§ 5. Mr. Ian Taylor
To ask the Secretary of State for the Environment whether he has met representatives of the CBI to discuss the Environment Business Forum.
§ The Secretary of State for the Environment (Mr. Michael Heseltine)
I warmly welcome the Confederation of British Industry's decision to launch the Environment 301 Business Forum. I was pleased to participate in its launch at last November's CBI annual conference. It is in line with the concept of a "Green Club" which I floated in my Shell lecture at the Royal Society of Arts last May.
§ Mr. Taylor
I congratulate my right hon. Friend on the initiatives that he has taken. Will he note that industry is getting its act together environmentally? Banks are increasingly questioning environmental liabilities when making lending assessments, insurance companies are making matters more difficult when assessing insurance risks if the environment is not taken into account and many companies are carrying out green audits. Will my right hon. Friend encourage industry's efforts to ensure that the environment is cleaned up?
§ Mr. Heseltine
I very much agree with my hon. Friend. That is why I am grateful to John Collins and his advisory committee which presides over examining options for industry and commerce to put to the Government to improve environmental performance. It is having a profound effect on the thinking of British companies.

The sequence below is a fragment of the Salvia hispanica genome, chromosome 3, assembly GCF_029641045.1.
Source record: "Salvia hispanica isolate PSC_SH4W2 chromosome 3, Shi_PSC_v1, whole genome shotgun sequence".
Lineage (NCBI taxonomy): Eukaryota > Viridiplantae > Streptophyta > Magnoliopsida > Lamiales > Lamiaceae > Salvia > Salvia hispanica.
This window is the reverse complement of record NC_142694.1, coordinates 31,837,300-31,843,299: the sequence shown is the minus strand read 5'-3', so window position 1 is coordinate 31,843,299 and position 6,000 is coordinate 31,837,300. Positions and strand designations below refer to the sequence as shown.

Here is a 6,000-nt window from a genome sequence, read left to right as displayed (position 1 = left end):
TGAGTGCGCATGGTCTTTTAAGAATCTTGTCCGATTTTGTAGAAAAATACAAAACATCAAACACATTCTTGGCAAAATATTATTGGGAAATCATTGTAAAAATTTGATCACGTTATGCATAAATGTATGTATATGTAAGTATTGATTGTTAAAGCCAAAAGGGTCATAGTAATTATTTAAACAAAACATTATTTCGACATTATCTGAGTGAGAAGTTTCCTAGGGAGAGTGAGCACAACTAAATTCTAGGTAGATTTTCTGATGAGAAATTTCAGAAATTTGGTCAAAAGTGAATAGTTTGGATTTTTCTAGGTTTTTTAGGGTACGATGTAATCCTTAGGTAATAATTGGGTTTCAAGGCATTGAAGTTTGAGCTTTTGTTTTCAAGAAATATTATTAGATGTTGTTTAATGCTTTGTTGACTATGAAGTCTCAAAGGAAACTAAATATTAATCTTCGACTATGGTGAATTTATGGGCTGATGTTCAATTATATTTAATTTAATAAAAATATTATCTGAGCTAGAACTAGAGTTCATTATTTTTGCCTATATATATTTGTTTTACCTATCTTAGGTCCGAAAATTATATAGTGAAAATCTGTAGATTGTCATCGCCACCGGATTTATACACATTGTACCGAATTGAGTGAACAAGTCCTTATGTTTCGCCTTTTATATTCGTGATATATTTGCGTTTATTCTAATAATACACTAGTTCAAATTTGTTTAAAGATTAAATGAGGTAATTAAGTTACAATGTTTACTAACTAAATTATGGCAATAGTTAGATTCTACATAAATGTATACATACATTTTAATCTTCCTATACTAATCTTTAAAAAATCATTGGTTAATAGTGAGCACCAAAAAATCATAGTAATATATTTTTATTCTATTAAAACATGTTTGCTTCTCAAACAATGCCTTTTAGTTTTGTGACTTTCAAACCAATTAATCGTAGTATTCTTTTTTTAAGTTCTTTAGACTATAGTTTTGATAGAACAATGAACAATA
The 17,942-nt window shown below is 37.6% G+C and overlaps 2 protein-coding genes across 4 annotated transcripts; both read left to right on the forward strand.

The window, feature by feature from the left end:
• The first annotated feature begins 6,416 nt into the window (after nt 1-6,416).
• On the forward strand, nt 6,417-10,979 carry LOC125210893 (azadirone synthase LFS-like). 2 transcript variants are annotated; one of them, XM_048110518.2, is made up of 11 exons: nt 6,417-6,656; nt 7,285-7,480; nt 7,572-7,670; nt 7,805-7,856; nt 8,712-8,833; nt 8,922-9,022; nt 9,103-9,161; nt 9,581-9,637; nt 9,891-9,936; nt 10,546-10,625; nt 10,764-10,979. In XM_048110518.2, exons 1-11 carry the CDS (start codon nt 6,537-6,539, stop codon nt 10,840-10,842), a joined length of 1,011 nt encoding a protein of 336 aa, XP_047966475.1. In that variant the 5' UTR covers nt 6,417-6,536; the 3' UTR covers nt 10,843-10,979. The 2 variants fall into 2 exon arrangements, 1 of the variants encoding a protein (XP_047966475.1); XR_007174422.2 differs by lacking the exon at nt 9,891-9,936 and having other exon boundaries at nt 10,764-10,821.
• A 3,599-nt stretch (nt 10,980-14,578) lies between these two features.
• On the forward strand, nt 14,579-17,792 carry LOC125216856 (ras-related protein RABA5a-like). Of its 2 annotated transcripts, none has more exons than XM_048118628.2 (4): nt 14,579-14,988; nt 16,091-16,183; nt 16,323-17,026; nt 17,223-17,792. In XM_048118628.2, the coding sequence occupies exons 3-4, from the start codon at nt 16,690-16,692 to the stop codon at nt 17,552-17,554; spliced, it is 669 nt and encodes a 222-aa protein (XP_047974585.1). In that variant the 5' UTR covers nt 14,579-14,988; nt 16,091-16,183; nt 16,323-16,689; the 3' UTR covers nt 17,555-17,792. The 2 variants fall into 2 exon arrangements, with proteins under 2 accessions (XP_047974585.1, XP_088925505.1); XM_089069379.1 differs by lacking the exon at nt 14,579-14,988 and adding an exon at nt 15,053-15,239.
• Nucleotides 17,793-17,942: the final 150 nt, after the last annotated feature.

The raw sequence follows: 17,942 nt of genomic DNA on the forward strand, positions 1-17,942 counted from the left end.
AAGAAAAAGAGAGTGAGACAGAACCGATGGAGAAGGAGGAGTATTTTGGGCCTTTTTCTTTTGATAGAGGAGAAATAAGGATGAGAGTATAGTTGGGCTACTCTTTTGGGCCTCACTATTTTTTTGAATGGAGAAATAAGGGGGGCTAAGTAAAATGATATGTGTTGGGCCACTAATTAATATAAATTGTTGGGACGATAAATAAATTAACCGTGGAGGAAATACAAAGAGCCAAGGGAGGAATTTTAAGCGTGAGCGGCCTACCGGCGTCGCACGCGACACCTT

§ Mrs. Ann Taylor
Does the Secretary of State agree that too many British inventions involving clean technology have been started in Britain but have been developed and manufactured abroad, to the extent that we now have to import eight times more than we export? Who does the Secretary of State blame for that? Does he blame British industry or does he accept the blame on behalf of the Government, who have done neither British industry nor the environment any favours by their failure to implement strict, clear and the best possible environmental standards?
§ Mr. Heseltine
No; the blame lies firmly and squarely with the Labour party, whose high-taxation policy starved the enterprise culture of the opportunity to invest. It nationalised large parts of our industrial economy and denied them the opportunity to compete effectively in the world economy.
§ Mr. Anthony Coombs
Does my right hon. Friend agree that British industry is at the forefront of eco-auditing, to the extent that, under British standard 5750, Britain is the first country to introduce a voluntary system of eco-labeling for companies? Will he recommend to British industry the example of Pilkington, which already carries out eco-auditing on a departmental basis not only for environmental reasons but for reasons of efficiency and higher profit?
§ Mr. Heseltine
Pilkington is a first-class company, but the significance of the CBI initiative is that it is opening its club to companies that comprehensively observe environmental standards, which is a considerable step forward. My hon. Friend will know that the Government were at the forefront of pressing the Commission to introduce an European eco-labeling scheme. We were delighted that it was agreed at the last Council.